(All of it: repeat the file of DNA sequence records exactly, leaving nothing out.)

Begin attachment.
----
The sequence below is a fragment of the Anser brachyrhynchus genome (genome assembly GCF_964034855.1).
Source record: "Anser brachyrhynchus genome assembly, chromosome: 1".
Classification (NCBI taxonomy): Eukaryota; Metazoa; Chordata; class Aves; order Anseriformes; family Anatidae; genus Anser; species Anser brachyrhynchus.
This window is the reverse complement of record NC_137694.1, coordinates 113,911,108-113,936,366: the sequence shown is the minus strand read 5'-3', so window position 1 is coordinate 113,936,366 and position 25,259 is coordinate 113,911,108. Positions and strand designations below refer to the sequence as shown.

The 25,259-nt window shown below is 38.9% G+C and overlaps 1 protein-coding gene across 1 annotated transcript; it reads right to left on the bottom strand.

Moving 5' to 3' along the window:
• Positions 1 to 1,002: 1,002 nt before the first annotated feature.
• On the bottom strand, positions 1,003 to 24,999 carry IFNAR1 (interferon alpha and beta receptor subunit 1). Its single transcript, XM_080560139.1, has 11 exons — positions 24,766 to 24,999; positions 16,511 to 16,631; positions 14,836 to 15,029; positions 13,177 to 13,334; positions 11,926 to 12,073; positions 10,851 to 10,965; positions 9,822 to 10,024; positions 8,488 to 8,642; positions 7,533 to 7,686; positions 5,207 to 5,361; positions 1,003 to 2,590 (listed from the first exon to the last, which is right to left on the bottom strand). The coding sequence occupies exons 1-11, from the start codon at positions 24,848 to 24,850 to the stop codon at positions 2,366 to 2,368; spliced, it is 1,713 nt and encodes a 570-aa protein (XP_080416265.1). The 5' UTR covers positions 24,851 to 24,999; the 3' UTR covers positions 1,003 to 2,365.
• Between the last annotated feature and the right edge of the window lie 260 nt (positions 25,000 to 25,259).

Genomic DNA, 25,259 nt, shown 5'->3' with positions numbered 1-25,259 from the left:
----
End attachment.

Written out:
The sequence below is a fragment of the Anser brachyrhynchus genome (genome assembly GCF_964034855.1).
Source record: "Anser brachyrhynchus genome assembly, chromosome: 1".
Classification (NCBI taxonomy): Eukaryota; Metazoa; Chordata; class Aves; order Anseriformes; family Anatidae; genus Anser; species Anser brachyrhynchus.
This window is the reverse complement of record NC_137694.1, coordinates 113,911,108-113,936,366: the sequence shown is the minus strand read 5'-3', so window position 1 is coordinate 113,936,366 and position 25,259 is coordinate 113,911,108. Positions and strand designations below refer to the sequence as shown.

The 25,259-nt window shown below is 38.9% G+C and overlaps 1 protein-coding gene across 1 annotated transcript; it reads right to left on the bottom strand.

Moving 5' to 3' along the window:
• Positions 1 to 1,002: 1,002 nt before the first annotated feature.
• On the bottom strand, positions 1,003 to 24,999 carry IFNAR1 (interferon alpha and beta receptor subunit 1). Its single transcript, XM_080560139.1, has 11 exons — positions 24,766 to 24,999; positions 16,511 to 16,631; positions 14,836 to 15,029; positions 13,177 to 13,334; positions 11,926 to 12,073; positions 10,851 to 10,965; positions 9,822 to 10,024; positions 8,488 to 8,642; positions 7,533 to 7,686; positions 5,207 to 5,361; positions 1,003 to 2,590 (listed from the first exon to the last, which is right to left on the bottom strand). The coding sequence occupies exons 1-11, from the start codon at positions 24,848 to 24,850 to the stop codon at positions 2,366 to 2,368; spliced, it is 1,713 nt and encodes a 570-aa protein (XP_080416265.1). The 5' UTR covers positions 24,851 to 24,999; the 3' UTR covers positions 1,003 to 2,365.
• Between the last annotated feature and the right edge of the window lie 260 nt (positions 25,000 to 25,259).

Genomic DNA, 25,259 nt, shown 5'->3' with positions numbered 1-25,259 from the left: